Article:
If you would like to ask the Home Office for your documents to be returned see the relevant guidance at

To obtain an update on the progress of your case or if you have a general immigration enquiry see the guidance at

To notify the Home Office of a change of address for you or your representative please complete the form at

Updated List of Tier 1 (Graduate Entrepreneur) Authorised Endorsing Bodies – June 2017

In June 2017, the list of authorised institutions for Tier 1 (Graduate Entrepreneur) visa applications was updated by the Home Office.

The Tier 1 (Graduate Entrepreneur) route is for graduates who have an outstanding business idea that they wish to put into practice in the UK. Higher Education Institutions (HEIs) will have a central role in identifying graduates who have developed genuine and credible business ideas or entrepreneurial skills, and in endorsing and supporting them.

Only those institutions listed below are able to endorse graduates wishing to apply under this route:

  • Anglia Ruskin University
  • Arts University Bournemouth
  • Ashridge (Bonar Law Memorial) Trust
  • Aston University
  • Bangor University
  • Birmingham City University
  • Bishop Grosseteste University
  • Bournemouth University
  • BPP University Limited
  • Brunel University
  • Cardiff University
  • City University London
  • Coventry University
  • Cranfield University
  • De Montfort University
  • Edinburgh Napier University
  • Glasgow Caledonian University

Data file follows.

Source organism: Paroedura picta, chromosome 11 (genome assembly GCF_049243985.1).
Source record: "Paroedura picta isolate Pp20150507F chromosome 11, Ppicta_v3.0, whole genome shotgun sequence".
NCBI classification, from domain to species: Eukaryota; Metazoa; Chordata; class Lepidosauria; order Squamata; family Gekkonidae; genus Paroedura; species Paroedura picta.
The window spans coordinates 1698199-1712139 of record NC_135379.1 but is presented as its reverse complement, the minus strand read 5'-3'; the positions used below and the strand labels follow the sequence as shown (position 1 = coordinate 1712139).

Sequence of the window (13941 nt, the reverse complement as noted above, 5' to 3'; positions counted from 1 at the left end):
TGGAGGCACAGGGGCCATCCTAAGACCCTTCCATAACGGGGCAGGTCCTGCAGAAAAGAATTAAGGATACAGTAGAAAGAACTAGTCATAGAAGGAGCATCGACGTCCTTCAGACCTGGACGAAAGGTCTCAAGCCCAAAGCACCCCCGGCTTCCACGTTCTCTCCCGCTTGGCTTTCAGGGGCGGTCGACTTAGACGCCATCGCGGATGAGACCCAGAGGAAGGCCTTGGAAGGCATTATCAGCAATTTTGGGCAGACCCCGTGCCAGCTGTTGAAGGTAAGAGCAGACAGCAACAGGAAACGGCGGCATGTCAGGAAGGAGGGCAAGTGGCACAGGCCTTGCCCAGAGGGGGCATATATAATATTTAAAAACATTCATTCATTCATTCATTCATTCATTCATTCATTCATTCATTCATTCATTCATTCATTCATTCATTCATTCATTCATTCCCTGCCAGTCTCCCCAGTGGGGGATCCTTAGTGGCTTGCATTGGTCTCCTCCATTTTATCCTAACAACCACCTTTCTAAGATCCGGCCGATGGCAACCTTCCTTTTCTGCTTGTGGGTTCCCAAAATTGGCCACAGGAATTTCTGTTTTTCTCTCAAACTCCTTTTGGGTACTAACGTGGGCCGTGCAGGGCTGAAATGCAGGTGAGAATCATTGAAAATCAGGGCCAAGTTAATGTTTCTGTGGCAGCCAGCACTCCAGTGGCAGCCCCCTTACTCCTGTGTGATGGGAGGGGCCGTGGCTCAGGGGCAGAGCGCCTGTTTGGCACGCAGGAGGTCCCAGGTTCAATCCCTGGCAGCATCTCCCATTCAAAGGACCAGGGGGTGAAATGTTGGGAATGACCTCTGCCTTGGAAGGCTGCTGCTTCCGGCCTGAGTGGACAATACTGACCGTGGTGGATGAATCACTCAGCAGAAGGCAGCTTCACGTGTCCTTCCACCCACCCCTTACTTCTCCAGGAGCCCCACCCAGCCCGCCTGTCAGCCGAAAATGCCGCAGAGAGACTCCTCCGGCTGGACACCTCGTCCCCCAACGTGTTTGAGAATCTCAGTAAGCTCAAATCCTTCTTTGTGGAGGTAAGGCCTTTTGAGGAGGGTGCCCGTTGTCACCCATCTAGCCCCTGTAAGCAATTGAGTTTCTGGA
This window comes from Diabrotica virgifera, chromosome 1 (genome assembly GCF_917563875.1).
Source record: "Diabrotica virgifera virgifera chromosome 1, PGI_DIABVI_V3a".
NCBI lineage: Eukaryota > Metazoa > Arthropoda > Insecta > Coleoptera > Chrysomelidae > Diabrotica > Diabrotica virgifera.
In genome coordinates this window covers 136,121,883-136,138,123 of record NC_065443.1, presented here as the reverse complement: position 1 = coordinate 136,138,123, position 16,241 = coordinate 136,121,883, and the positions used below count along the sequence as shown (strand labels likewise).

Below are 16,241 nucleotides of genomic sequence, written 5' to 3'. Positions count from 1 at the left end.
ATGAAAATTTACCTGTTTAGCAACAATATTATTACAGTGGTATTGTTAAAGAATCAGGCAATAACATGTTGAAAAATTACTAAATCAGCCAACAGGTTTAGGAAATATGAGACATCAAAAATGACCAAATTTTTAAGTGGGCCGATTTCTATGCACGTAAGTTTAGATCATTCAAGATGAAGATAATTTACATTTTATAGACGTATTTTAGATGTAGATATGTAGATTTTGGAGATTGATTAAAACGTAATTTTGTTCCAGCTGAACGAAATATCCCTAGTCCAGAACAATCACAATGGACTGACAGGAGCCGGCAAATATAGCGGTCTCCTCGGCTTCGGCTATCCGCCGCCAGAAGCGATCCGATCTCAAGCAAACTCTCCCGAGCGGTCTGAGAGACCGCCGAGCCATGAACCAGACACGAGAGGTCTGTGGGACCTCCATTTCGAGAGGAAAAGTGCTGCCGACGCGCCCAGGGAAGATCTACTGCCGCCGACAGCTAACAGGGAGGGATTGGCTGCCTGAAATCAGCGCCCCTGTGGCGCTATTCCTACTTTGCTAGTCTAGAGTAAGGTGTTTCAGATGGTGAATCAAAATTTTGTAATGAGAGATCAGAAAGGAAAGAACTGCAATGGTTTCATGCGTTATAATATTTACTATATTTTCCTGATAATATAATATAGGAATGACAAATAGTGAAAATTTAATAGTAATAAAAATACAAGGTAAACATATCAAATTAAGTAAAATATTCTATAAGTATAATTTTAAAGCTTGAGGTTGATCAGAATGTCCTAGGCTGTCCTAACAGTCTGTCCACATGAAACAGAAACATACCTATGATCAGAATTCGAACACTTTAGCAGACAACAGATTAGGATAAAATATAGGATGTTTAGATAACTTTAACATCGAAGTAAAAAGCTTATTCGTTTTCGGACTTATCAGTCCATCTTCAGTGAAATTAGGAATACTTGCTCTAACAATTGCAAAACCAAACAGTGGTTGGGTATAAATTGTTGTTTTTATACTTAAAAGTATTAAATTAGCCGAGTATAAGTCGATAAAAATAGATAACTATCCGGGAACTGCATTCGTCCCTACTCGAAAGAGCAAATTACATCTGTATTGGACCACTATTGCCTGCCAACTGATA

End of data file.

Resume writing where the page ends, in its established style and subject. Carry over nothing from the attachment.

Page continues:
• Goldsmiths University of London
  • Heriot-Watt University
  • Imperial College of Science, Technology and Medicine
  • King’s College London
  • Kingston University
  • Lancaster University
  • Leeds Beckett University
  • Liverpool Hope University
  • Liverpool John Moores University
  • London Business School
  • London Metropolitan University
  • London School of Economics and Political Science London
  • South Bank University Loughborough University
  • Middlesex University
  • Newcastle University
  • Northumbria University
  • Newcastle Norwich University of the Arts Nottingham
  • Trent University
  • Oxford Brookes University
  • Plymouth University
  • Queen Mary University of London
  • Queen’s University of Belfast
  • Regent’s University
  • London Royal Academy of Music
  • Royal Agricultural University Royal Central School of Speech and Drama
  • Royal College of Art
  • Sheffield Hallam University
  • SOAS, University of London
  • Southampton Solent University
  • Swansea University
  • Teesside University
  • University College London
  • University for the Creative Arts
  • University of Aberdeen
  • University of Bath
  • University of Birmingham
  • University of Brighton
  • University of Bristol
  • University of Buckingham
  • University of Cambridge
  • University of Derby
  • University of Dundee
  • University of East Anglia
  • University of East London
  • University of Edinburgh
  • University of Essex
  • University of Exeter U
  • niversity of Glasgow
  • University of Greenwich
  • University of Hertfordshire
  • University of Huddersfield
  • University of Hull
  • University of Kent
  • University of Leeds
  • University of Leicester
  • University of Lincoln
  • University of Liverpool
  • University of Manchester
  • University of Northampton
  • University of Nottingham
  • University of Oxford
  • University of Portsmouth
  • University of Reading
  • University of Roehampton
  • University of Salford
  • University Of Sheffield
  • University of South Wales
  • University of Southampton
  • University of St Andrews
  • University of Stirling
  • University of Strathclyde
  • University of Sunderland
  • University of Surrey
  • University of Sussex
  • University of the Arts London
  • University of the West of England
  • University of the West of Scotland
  • University of Warwick
  • University of Westminster
  • University of Worcester
  • Guildhall School of Music & Drama

Full information is available on the UKVI web-site.